What is more, the marker-modified mRNA may affect the cell viability regardless of whether they are naturally divisible, develop cancers or have impact on the development of neurologic diseases. These provide valuable guidance for drug developers. Contrary to what one might expect, there exist a number of diseases where epigenetic markers play a crucial part.

Modified mRNA had been reported as early as in the 70’s, whereas it was quite abandoned in terms of interest it attracted up to 2008. Subsequently, Chuan He at the University of Chicago, Samie Jaffrey at Weill Cornell Medicine, and Gideon Rechavi at Tel Aviv University in Israel decided to take a new look at the discovery. Their teams focused on one modification of mRNA bearing a marker. The group of researchers not only determined that a well-known enzyme removes the modification but also discovered that the epigenetic marker plays a significant biological role. 

The marker on mRNA may not solely affect the intensity of gene expression that is necessary for the proper differentiation of embryonic stem cells into different types of cells. By contrast, it is capable of restricting this differentiation in blood stem cells. On the other hand, the marker stimulates leukemia in the case of this particular disease. In 2017, three research teams demonstrated that the elimination of the marker with the use of the enzyme on mRNA kills tumour cells in the case of acute myeloid leukemia. At least three biotech companies are currently working on the development of experimental drugs for blocking such enzymes.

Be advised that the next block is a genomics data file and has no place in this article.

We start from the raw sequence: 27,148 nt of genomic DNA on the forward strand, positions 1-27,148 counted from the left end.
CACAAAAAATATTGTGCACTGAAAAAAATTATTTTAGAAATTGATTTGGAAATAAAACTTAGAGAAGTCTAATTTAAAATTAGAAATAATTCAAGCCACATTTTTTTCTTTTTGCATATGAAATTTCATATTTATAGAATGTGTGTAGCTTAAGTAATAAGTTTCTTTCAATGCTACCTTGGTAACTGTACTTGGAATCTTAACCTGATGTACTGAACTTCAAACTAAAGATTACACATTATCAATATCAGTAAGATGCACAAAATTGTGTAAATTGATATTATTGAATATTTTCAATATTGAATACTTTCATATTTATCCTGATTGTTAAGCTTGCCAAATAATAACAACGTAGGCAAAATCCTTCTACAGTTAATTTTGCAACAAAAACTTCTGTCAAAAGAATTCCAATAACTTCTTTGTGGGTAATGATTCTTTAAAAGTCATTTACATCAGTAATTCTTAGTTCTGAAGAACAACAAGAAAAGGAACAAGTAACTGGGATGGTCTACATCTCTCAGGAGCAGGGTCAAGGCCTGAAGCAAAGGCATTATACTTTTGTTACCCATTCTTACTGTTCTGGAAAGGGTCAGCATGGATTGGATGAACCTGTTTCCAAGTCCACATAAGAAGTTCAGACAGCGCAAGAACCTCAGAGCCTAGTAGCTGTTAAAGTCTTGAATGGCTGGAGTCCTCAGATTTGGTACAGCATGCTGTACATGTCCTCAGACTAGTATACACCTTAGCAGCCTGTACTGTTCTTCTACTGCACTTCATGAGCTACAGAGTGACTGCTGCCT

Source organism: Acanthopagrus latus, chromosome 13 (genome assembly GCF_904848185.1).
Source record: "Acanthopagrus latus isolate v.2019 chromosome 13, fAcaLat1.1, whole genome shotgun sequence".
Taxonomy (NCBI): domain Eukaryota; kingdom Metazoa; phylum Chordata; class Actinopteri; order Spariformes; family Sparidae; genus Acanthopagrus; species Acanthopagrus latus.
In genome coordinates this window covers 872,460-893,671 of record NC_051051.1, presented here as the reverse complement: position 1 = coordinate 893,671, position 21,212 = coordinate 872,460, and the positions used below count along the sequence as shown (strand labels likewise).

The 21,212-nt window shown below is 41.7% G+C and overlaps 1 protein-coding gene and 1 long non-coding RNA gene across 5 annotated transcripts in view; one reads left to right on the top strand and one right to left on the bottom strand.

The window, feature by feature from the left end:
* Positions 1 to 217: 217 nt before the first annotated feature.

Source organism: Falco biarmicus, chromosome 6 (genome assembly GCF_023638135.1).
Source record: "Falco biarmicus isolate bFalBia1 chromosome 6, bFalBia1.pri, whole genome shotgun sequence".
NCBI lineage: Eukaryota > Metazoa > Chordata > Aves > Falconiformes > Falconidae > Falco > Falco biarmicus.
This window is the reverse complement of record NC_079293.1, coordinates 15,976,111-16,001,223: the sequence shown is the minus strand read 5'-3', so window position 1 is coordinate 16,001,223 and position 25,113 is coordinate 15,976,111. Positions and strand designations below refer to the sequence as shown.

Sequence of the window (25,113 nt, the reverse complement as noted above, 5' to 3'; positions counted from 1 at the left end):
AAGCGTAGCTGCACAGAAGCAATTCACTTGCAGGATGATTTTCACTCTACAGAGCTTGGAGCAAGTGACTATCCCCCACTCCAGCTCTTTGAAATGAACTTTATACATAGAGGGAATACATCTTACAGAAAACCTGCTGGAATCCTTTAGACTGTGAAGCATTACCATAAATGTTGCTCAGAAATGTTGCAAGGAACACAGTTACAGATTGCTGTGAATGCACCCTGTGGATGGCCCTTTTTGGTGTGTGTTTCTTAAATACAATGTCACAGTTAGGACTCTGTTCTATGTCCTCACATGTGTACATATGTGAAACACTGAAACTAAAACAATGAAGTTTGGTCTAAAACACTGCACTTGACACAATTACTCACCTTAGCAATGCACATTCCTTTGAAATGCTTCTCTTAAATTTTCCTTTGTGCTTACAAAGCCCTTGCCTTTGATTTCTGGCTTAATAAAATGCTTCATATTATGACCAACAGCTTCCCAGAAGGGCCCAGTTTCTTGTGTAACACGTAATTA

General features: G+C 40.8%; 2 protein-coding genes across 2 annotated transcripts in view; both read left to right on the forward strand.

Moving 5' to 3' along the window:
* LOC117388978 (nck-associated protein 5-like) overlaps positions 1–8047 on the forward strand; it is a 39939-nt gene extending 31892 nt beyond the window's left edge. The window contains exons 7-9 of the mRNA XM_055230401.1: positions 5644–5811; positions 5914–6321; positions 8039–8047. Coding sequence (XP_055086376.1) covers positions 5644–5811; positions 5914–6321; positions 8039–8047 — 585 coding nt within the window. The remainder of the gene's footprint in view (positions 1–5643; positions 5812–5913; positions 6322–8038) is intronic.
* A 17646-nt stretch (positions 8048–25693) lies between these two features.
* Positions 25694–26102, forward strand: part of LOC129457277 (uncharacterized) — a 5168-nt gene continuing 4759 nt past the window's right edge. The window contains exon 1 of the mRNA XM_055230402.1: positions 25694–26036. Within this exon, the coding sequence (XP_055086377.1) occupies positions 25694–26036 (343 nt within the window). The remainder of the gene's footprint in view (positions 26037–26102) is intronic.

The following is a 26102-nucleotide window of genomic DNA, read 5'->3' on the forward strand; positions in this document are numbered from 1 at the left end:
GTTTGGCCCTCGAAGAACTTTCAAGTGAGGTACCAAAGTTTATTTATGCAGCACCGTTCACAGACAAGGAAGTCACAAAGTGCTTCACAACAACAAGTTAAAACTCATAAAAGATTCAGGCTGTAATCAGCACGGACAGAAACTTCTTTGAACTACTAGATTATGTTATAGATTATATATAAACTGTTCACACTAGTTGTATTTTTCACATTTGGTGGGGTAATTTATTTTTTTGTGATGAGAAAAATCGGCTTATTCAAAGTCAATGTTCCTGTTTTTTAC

Forests can help regulate global warming

If current trends are continued, global temperatures may rise by 1.5 °C over the preindustrial level as soon as in 2030.However, trees can help hold back the climate crisis. 

A new analysis shows that the addition of about 1 billion hectares of forest could remove two-thirds of approximately 300 gigatons of carbon added to the atmosphere by humans since the beginning of the 19thcentury. 

Laura Duncanson, a carbon storage scientist at the University of Maryland in College Park and NASA, describes forests as constituting one of our greatest natural allies against climate changes.

The latest report of the UN’s Intergovernmental Panel on Climate Change recommended adding 1 billion hectares of forests in order to restrict global warming to 1.5 °C by 2050.Jean-Francois Bastin and Tom Crowther, ecologists of the Swiss Federal Institute of Technology in Zurich, as well as their co-authors, wanted to determine whether it is possible for the Earth of today to accommodate so many additional trees. In order to find this out, they analysed nearly 80,000 satellite photographs. The team categorised the planet in accordance with 10 features of the soil and climate. Areas being more or less suitable for various types of forests were then identified. After subtracting the already-existing forests, as well as areas being dominated by agriculture or cities, they calculated what part of the planet might be used for tree planting.